As with approaching a bank for a loan, you’ll want a business plan and a solid credit history (if your credit score is something of a dumpster fire, you aren’t likely to be handed a huge check).
And if this doesn’t work either…
You might try crowdfunding.
This crowfunding practice – of asking people, from family members to strangers, to give you money to get your business going, sometimes by offering them a reward, pre-ordered merchandise, or piece of the company – is definitely worth considering.
You’ve likely heard of Kickstarter, the best known of the crowdfunding bunch. But there are many, many crowdfunding sites for all different types of businesses and industries and entrepreneurs. “Nobody knows how many crowdfunding sites there are,” says Shelton, who hazards a guess that there may be 500 to 800 of them.
He suggests that before you jump into the first crowdfunding site you find, you check out CrowdsUnite, a comprehensive crowdfunding education site and directory.
You could apply for a loan from an online lender.
Please be careful here. Some lending services, like peer-to-peer lenders, have solid reputations. (Shelton is generally a fan of peer-to-peer lending sites.) Lending Club and Prosper Marketplace are two of the biggest names in peer-to-peer business loans, if you’re drawing a blank at where you might go.
But there are also plenty of online alternative lending services that are little more than payday loan stores online, and if you’re starting a business, the last thing you need is to have a high-interest-rate debt on your books.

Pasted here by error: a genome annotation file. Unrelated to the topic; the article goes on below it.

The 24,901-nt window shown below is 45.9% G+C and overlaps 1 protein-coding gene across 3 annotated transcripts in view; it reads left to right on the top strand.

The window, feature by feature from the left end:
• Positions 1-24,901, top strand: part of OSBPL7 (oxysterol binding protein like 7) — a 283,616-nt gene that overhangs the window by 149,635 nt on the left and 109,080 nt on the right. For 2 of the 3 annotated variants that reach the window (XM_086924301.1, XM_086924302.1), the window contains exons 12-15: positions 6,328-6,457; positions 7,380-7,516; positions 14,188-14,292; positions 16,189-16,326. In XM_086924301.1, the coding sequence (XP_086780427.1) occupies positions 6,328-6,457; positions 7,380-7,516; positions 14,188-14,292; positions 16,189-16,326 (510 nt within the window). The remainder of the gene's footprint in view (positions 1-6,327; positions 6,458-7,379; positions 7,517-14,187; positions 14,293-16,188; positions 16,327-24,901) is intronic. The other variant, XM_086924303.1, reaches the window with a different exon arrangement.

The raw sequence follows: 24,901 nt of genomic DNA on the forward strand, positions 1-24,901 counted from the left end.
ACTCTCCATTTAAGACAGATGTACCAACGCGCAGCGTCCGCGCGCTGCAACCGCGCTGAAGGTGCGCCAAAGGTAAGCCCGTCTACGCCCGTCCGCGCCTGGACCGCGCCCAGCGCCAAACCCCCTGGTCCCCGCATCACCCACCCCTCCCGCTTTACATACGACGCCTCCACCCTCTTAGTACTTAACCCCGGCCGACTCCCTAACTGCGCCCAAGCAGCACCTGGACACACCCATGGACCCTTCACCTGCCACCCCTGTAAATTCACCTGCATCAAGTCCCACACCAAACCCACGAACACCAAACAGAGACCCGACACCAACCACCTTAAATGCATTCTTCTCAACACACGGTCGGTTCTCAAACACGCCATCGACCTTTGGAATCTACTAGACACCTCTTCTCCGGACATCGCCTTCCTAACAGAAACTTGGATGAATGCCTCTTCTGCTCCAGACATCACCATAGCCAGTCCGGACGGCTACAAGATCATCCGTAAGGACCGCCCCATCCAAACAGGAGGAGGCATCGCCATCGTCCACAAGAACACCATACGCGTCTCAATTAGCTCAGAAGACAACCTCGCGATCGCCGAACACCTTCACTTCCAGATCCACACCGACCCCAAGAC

Here are some other small business funding ideas.
I’m just going to toss out a number of ideas, quickly. Otherwise, we’ll be here all day. If you’ve already looked into everything I mentioned above, you could also:
Raid your retirement account. I wouldn’t. You’d better really believe in your business, and if you believe in it that much, you’d think someone would be willing to invest in your company. So why am I bringing this up as an option? Because it is an option. I didn’t say it was a good one.
Take out a home equity loan. Rather than my retyping that last paragraph, you can simply read what I said about raiding your retirement account. It’s an option, not a good one.
Enter a business plan competition. Some universities do that, and then you end up winning funding for your business. See, writing a business plan can help you out in a lot of ways (it’ll also help you determine exactly how much you need to borrow).
Apply for a residency in a business incubators. These are often hard to get into, but many communities have them. You generally get, if not funding for your business, a cheap place to set up your business and, often, access to things you’ll need to run your business, like free phone and internet service.
If none of those ideas are working for you, you could try working piecemeal. That is, as Shelton puts it, “You could work as far as you can on your business without the money you need, far enough to get some more traction and then go back to your bank and ask for a loan.”
In other words, if you can’t get a loan, don’t give up. You’ll likely get it. But it may take awhile. And that should be okay with you. It’s that patience, persistence, and passion you have for your business idea that will eventually inspire a lender or investor that you’re worth lending money to.